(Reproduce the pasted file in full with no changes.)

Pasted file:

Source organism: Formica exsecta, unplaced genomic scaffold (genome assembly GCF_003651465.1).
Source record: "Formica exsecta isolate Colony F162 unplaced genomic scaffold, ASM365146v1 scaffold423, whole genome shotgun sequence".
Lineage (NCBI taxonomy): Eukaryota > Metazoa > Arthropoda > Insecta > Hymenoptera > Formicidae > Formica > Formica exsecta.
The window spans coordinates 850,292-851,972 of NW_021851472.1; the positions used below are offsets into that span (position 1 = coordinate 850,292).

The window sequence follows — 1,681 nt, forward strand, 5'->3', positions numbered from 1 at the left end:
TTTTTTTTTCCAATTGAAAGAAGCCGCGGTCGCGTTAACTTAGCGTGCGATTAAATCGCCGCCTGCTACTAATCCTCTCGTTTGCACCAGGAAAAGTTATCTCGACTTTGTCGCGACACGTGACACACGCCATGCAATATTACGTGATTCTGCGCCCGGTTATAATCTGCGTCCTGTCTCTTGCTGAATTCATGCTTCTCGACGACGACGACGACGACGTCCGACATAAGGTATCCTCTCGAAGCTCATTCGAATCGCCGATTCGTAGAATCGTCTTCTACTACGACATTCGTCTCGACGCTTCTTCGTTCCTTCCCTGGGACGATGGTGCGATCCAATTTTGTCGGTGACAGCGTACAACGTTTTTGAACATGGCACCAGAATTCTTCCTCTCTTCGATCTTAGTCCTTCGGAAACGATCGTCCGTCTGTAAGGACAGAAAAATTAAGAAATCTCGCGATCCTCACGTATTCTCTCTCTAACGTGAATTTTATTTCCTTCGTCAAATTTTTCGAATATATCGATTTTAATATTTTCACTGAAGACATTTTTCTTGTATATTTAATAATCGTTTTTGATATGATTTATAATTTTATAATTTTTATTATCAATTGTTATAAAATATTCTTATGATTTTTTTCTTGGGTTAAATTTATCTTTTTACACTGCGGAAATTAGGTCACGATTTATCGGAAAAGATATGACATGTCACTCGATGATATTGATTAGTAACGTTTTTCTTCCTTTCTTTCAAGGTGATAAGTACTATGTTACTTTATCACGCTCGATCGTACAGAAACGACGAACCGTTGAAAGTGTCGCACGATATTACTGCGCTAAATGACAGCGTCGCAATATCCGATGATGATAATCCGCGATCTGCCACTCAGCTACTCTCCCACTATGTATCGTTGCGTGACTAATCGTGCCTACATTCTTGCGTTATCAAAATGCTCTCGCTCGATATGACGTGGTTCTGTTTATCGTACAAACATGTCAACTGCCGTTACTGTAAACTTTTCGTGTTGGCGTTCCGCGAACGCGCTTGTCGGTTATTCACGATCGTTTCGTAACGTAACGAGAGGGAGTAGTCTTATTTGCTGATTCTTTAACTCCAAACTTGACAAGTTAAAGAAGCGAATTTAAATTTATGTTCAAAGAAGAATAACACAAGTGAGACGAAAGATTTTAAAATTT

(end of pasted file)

Source organism: Formica exsecta, unplaced genomic scaffold (genome assembly GCF_003651465.1).
Source record: "Formica exsecta isolate Colony F162 unplaced genomic scaffold, ASM365146v1 scaffold423, whole genome shotgun sequence".
Lineage (NCBI taxonomy): Eukaryota > Metazoa > Arthropoda > Insecta > Hymenoptera > Formicidae > Formica > Formica exsecta.
The window spans coordinates 850,292-851,972 of NW_021851472.1; the positions used below are offsets into that span (position 1 = coordinate 850,292).

The window sequence follows — 1,681 nt, forward strand, 5'->3', positions numbered from 1 at the left end:
TTTTTTTTTCCAATTGAAAGAAGCCGCGGTCGCGTTAACTTAGCGTGCGATTAAATCGCCGCCTGCTACTAATCCTCTCGTTTGCACCAGGAAAAGTTATCTCGACTTTGTCGCGACACGTGACACACGCCATGCAATATTACGTGATTCTGCGCCCGGTTATAATCTGCGTCCTGTCTCTTGCTGAATTCATGCTTCTCGACGACGACGACGACGACGTCCGACATAAGGTATCCTCTCGAAGCTCATTCGAATCGCCGATTCGTAGAATCGTCTTCTACTACGACATTCGTCTCGACGCTTCTTCGTTCCTTCCCTGGGACGATGGTGCGATCCAATTTTGTCGGTGACAGCGTACAACGTTTTTGAACATGGCACCAGAATTCTTCCTCTCTTCGATCTTAGTCCTTCGGAAACGATCGTCCGTCTGTAAGGACAGAAAAATTAAGAAATCTCGCGATCCTCACGTATTCTCTCTCTAACGTGAATTTTATTTCCTTCGTCAAATTTTTCGAATATATCGATTTTAATATTTTCACTGAAGACATTTTTCTTGTATATTTAATAATCGTTTTTGATATGATTTATAATTTTATAATTTTTATTATCAATTGTTATAAAATATTCTTATGATTTTTTTCTTGGGTTAAATTTATCTTTTTACACTGCGGAAATTAGGTCACGATTTATCGGAAAAGATATGACATGTCACTCGATGATATTGATTAGTAACGTTTTTCTTCCTTTCTTTCAAGGTGATAAGTACTATGTTACTTTATCACGCTCGATCGTACAGAAACGACGAACCGTTGAAAGTGTCGCACGATATTACTGCGCTAAATGACAGCGTCGCAATATCCGATGATGATAATCCGCGATCTGCCACTCAGCTACTCTCCCACTATGTATCGTTGCGTGACTAATCGTGCCTACATTCTTGCGTTATCAAAATGCTCTCGCTCGATATGACGTGGTTCTGTTTATCGTACAAACATGTCAACTGCCGTTACTGTAAACTTTTCGTGTTGGCGTTCCGCGAACGCGCTTGTCGGTTATTCACGATCGTTTCGTAACGTAACGAGAGGGAGTAGTCTTATTTGCTGATTCTTTAACTCCAAACTTGACAAGTTAAAGAAGCGAATTTAAATTTATGTTCAAAGAAGAATAACACAAGTGAGACGAAAGATTTTAAAATTT